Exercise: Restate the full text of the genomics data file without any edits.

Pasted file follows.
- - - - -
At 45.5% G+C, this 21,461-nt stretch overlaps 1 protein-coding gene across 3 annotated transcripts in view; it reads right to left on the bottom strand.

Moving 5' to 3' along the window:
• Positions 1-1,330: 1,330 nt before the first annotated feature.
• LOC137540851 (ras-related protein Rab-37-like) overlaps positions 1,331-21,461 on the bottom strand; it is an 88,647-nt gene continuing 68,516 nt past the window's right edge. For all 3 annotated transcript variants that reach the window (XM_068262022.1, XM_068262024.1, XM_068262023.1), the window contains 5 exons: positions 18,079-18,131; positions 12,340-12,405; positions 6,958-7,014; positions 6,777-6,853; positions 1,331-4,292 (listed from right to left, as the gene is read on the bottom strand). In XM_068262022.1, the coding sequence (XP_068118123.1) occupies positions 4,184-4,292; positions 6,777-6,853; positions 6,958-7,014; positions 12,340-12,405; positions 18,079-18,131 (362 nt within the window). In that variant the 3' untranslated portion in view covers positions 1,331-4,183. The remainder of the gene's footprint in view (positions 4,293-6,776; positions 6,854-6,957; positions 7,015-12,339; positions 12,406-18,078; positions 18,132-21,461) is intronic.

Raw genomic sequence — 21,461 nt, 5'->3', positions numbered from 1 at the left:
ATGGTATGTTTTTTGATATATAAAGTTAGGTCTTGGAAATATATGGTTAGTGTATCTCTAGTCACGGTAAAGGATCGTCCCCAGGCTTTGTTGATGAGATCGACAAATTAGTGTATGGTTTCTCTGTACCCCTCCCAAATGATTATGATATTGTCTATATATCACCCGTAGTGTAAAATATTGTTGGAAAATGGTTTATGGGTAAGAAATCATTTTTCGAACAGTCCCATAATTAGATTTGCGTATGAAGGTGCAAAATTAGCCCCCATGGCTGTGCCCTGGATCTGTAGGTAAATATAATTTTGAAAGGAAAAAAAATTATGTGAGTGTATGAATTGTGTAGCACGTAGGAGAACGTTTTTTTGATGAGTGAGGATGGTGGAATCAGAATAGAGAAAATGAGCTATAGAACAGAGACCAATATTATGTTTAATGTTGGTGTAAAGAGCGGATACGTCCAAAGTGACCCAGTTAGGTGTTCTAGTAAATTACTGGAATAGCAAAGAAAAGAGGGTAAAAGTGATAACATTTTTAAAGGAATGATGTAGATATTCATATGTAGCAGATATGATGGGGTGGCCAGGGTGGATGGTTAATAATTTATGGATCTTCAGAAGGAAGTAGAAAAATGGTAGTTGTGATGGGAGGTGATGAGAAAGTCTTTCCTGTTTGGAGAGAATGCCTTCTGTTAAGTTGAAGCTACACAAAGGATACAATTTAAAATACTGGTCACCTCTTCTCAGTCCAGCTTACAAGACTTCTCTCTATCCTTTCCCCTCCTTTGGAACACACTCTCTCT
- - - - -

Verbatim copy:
At 45.5% G+C, this 21,461-nt stretch overlaps 1 protein-coding gene across 3 annotated transcripts in view; it reads right to left on the bottom strand.

Moving 5' to 3' along the window:
• Positions 1-1,330: 1,330 nt before the first annotated feature.
• LOC137540851 (ras-related protein Rab-37-like) overlaps positions 1,331-21,461 on the bottom strand; it is an 88,647-nt gene continuing 68,516 nt past the window's right edge. For all 3 annotated transcript variants that reach the window (XM_068262022.1, XM_068262024.1, XM_068262023.1), the window contains 5 exons: positions 18,079-18,131; positions 12,340-12,405; positions 6,958-7,014; positions 6,777-6,853; positions 1,331-4,292 (listed from right to left, as the gene is read on the bottom strand). In XM_068262022.1, the coding sequence (XP_068118123.1) occupies positions 4,184-4,292; positions 6,777-6,853; positions 6,958-7,014; positions 12,340-12,405; positions 18,079-18,131 (362 nt within the window). In that variant the 3' untranslated portion in view covers positions 1,331-4,183. The remainder of the gene's footprint in view (positions 4,293-6,776; positions 6,854-6,957; positions 7,015-12,339; positions 12,406-18,078; positions 18,132-21,461) is intronic.

Raw genomic sequence — 21,461 nt, 5'->3', positions numbered from 1 at the left:
ATGGTATGTTTTTTGATATATAAAGTTAGGTCTTGGAAATATATGGTTAGTGTATCTCTAGTCACGGTAAAGGATCGTCCCCAGGCTTTGTTGATGAGATCGACAAATTAGTGTATGGTTTCTCTGTACCCCTCCCAAATGATTATGATATTGTCTATATATCACCCGTAGTGTAAAATATTGTTGGAAAATGGTTTATGGGTAAGAAATCATTTTTCGAACAGTCCCATAATTAGATTTGCGTATGAAGGTGCAAAATTAGCCCCCATGGCTGTGCCCTGGATCTGTAGGTAAATATAATTTTGAAAGGAAAAAAAATTATGTGAGTGTATGAATTGTGTAGCACGTAGGAGAACGTTTTTTTGATGAGTGAGGATGGTGGAATCAGAATAGAGAAAATGAGCTATAGAACAGAGACCAATATTATGTTTAATGTTGGTGTAAAGAGCGGATACGTCCAAAGTGACCCAGTTAGGTGTTCTAGTAAATTACTGGAATAGCAAAGAAAAGAGGGTAAAAGTGATAACATTTTTAAAGGAATGATGTAGATATTCATATGTAGCAGATATGATGGGGTGGCCAGGGTGGATGGTTAATAATTTATGGATCTTCAGAAGGAAGTAGAAAAATGGTAGTTGTGATGGGAGGTGATGAGAAAGTCTTTCCTGTTTGGAGAGAATGCCTTCTGTTAAGTTGAAGCTACACAAAGGATACAATTTAAAATACTGGTCACCTCTTCTCAGTCCAGCTTACAAGACTTCTCTCTATCCTTTCCCCTCCTTTGGAACACACTCTCTCT